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The Dragon’s Grandmother
by [?]

I met a man the other day who did not believe in fairy tales. I do not mean that he did not believe in the incidents narrated in them–that he did not believe that a pumpkin could turn into a coach. He did, indeed, entertain this curious disbelief. And, like all the other people I have ever met who entertained it, he was wholly unable to give me an intelligent reason for it. He tried the laws of nature, but he soon dropped that. Then he said that pumpkins were unalterable in ordinary experience, and that we all reckoned on their infinitely protracted pumpkinity. But I pointed out to him that this was not an attitude we adopt specially towards impossible marvels, but simply the attitude we adopt towards all unusual occurrences. If we were certain of miracles we should not count on them. Things that happen very seldom we all leave out of our calculations, whether they are miraculous or not. I do not expect a glass of water to be turned into wine; but neither do I expect a glass of water to be poisoned with prussic acid. I do not in ordinary business relations act on the assumption that the editor is a fairy; but neither do I act on the assumption that he is a Russian spy, or the lost heir of the Holy Roman Empire. What we assume in action is not that the natural order is unalterable, but simply that it is much safer to bet on uncommon incidents than on common ones. This does not touch the credibility of any attested tale about a Russian spy or a pumpkin turned into a coach. If I had seen a pumpkin turned into a Panhard motor-car with my own eyes that would not make me any more inclined to assume that the same thing would happen again. I should not invest largely in pumpkins with an eye to the motor trade. Cinderella got a ball dress from the fairy; but I do not suppose that she looked after her own clothes any the less after it.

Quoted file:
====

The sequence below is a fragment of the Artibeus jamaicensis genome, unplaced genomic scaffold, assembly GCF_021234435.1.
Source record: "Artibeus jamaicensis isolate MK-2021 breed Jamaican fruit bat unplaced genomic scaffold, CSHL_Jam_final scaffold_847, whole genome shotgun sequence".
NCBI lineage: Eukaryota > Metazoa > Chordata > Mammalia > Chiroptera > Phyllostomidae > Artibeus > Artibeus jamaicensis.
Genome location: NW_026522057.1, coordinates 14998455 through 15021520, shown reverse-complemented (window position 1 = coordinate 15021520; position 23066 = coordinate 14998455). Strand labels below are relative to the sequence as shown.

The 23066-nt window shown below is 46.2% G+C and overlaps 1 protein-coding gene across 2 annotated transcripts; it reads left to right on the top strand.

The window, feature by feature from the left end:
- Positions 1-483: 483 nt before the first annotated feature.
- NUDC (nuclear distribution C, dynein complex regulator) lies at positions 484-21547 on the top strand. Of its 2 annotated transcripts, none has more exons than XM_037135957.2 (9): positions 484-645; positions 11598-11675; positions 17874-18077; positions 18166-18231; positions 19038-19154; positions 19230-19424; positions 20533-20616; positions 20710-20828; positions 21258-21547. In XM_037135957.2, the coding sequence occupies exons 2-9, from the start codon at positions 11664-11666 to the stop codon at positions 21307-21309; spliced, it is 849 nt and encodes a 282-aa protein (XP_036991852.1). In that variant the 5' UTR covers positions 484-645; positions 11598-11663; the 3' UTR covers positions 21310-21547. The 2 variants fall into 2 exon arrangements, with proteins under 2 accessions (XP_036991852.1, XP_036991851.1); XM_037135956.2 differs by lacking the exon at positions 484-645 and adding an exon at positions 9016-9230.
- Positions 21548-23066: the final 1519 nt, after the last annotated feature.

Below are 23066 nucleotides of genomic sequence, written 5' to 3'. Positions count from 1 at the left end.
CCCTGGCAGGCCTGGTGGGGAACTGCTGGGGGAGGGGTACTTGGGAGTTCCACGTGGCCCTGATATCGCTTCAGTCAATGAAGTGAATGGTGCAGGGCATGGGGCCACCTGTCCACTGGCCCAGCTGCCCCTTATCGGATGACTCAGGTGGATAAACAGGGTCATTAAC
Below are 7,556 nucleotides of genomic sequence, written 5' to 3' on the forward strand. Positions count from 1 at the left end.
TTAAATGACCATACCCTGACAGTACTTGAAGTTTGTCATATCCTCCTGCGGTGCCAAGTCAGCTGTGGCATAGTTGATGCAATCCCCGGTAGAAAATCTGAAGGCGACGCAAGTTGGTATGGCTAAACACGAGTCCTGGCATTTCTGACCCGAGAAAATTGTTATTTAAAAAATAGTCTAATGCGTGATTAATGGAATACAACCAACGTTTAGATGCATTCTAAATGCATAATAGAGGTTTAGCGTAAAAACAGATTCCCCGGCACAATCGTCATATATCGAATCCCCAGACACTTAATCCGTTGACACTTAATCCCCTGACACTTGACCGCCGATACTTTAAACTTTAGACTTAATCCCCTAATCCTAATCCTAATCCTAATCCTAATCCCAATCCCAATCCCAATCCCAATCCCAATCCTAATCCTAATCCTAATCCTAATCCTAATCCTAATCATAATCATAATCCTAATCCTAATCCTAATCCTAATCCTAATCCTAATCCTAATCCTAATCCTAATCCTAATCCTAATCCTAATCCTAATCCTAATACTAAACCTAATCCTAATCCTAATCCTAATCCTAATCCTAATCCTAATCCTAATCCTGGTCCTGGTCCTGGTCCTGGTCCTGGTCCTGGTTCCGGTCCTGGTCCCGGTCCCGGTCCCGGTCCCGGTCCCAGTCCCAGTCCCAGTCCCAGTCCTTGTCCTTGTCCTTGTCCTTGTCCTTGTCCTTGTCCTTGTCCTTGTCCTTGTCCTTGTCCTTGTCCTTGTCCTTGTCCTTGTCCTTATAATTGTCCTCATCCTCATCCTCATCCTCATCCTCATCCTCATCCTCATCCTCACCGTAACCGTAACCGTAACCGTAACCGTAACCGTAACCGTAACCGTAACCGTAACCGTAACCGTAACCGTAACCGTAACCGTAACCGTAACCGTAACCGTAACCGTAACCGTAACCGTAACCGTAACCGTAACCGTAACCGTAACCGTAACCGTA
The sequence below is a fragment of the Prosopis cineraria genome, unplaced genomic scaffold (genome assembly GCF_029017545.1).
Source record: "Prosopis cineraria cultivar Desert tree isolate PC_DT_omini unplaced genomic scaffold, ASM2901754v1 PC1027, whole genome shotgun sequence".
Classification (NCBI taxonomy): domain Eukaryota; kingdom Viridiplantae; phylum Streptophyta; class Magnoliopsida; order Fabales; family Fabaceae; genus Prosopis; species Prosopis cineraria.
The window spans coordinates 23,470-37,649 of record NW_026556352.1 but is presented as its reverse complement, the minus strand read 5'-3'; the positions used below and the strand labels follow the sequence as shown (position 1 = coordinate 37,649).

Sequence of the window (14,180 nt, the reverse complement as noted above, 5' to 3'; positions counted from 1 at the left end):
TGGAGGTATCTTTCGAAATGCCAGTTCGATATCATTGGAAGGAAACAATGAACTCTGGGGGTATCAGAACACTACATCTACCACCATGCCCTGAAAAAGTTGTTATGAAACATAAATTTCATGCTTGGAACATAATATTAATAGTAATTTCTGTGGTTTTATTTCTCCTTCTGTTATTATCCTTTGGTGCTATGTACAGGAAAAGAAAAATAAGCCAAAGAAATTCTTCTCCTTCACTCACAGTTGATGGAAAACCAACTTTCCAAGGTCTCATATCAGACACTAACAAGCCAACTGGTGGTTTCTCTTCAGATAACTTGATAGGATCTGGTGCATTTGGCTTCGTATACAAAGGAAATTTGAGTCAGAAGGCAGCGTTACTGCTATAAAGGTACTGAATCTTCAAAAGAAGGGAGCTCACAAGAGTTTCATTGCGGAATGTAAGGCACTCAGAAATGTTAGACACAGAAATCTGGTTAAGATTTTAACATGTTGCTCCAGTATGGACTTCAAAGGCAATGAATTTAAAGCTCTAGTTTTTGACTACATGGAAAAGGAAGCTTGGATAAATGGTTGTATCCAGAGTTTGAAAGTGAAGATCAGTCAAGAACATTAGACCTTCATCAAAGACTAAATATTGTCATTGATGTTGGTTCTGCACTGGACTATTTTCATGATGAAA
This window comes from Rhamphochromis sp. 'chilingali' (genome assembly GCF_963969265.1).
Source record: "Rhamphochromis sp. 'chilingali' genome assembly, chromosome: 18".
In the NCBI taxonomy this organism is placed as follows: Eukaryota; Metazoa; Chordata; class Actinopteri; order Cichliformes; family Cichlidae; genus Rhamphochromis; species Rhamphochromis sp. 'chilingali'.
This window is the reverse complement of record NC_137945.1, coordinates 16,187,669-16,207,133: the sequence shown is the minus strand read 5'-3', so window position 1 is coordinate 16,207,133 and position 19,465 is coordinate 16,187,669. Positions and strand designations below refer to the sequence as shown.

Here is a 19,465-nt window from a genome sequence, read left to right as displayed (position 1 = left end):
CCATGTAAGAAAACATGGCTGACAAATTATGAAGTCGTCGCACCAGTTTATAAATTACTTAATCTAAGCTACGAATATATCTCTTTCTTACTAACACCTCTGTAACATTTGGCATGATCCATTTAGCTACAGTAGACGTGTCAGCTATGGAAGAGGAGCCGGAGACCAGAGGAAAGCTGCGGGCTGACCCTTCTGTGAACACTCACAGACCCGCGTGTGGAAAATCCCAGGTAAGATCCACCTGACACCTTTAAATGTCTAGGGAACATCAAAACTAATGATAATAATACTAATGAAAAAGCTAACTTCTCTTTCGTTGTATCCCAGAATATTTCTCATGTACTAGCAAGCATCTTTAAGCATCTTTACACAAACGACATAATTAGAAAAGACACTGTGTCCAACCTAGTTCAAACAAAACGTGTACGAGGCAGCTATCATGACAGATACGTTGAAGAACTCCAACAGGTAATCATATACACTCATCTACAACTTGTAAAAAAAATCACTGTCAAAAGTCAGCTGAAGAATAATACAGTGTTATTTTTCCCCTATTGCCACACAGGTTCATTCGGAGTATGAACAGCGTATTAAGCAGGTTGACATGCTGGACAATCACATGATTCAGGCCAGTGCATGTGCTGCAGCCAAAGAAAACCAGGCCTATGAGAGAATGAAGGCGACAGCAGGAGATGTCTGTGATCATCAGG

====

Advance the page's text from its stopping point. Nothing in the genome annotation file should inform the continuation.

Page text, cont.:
But the view that fairy tales cannot really have happened, though crazy, is common. The man I speak of disbelieved in fairy tales in an even more amazing and perverted sense. He actually thought that fairy tales ought not to be told to children. That is (like a belief in slavery or annexation) one of those intellectual errors which lie very near to ordinary mortal sins. There are some refusals which, though they may be done what is called conscientiously, yet carry so much of their whole horror in the very act of them, that a man must in doing them not only harden but slightly corrupt his heart. One of them was the refusal of milk to young mothers when their husbands were in the field against us. Another is the refusal of fairy tales to children.

. . . . .

The man had come to see me in connection with some silly society of which I am an enthusiastic member; he was a fresh-coloured, short-sighted young man, like a stray curate who was too helpless even to find his way to the Church of England. He had a curious green necktie and a very long neck; I am always meeting idealists with very long necks. Perhaps it is that their eternal aspiration slowly lifts their heads nearer and nearer to the stars. Or perhaps it has something to do with the fact that so many of them are vegetarians: perhaps they are slowly evolving the neck of the giraffe so that they can eat all the tops of the trees in Kensington Gardens. These things are in every sense above me. Such, anyhow, was the young man who did not believe in fairy tales; and by a curious coincidence he entered the room when I had just finished looking through a pile of contemporary fiction, and had begun to read “Grimm’s Fairy tales” as a natural consequence.